By St. Romanos the Melodist
Today you have appeared to the whole world, and your light, O Lord, has made a sign upon us who, with knowledge, sing your praise, “You have come, you have appeared, the unapproachable Light.”
In Galilee of the Gentiles, in the country of Zebulon and the land of Nepthali, as the prophet said, a great light has shone—Christ Himself. For the darkened, a shining beam has appeared, blazing out of Bethlehem, or rather, out of Mary—the Lord, the sun of justice, has made his rays dawn on the whole inhabited world. Therefore let us all, Adam’s naked children, put him on that we may be kept warm; for as a covering for the naked and a light for the darkened your have come, you have appeared, the unapproachable Light.
God did not despise the one who was robbed by trickery in Paradise and lost the garment woven by God, for he came towards him calling with his holy voice once again to the disobedient one, “Adam, where are you?” From now on, do not hide from me; I want to see you. Though you are naked, though you are poor, do not be ashamed, for I have become like you. Though you desired it you did not become a god, but now, by my own will, I have become flesh. Draw near me then and recognize me, that you may say, “You have come, you have appeared, the unapproachable Light.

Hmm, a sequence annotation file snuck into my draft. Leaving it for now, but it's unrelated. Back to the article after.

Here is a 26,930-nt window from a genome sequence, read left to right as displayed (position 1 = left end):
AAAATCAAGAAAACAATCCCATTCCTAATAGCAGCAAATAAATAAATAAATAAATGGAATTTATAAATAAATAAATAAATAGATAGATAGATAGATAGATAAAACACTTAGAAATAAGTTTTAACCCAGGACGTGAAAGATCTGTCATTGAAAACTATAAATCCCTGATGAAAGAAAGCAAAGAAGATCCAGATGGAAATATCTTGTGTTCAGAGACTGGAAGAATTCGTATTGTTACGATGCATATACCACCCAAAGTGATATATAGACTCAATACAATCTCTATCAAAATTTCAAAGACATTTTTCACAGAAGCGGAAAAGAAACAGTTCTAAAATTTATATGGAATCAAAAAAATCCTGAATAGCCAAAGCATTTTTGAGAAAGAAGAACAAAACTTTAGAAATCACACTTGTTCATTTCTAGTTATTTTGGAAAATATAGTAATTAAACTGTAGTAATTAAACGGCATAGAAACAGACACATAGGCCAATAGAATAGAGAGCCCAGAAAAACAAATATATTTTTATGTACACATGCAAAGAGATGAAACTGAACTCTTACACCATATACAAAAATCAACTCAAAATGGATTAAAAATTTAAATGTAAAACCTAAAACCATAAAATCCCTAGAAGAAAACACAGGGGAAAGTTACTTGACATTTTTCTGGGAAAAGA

“In my mercy, I was overcome by my compassion and came to my creature, stretching out my hands to embrace you. So do not be ashamed in front of me; for your sake, naked as you are, I am stripped naked and baptized. Already the Jordan opens for me, and John prepares my ways in the waters and in minds.” The Savior spoke thus to humanity, not in words, but in deeds, and came, as he said, drawing near to the river on foot, but to the Forerunner as the unapproachable Light.
These selections are a prose rendition of the first three stanzas of St. Romanos’ Kontakion for the Baptism of Christ of Holy Theophany. Originally from Syria, St Romanos spent most of his life in Constantinople during the sixth century, the “Golden Age” of Greek hymnography. He established the kontakion, a kind “chanted sermon” well known to the Orthodox faithful, as the poetic voice of the Byzantine Church. He is said to have written more than 1000 kontakia and is widely considered to be “the greatest poet of the Greek middles ages.”
You can hear another selection from St Romanos’ Konatkion for the Holy Theophany chanted in Greek by Cappella Romana here: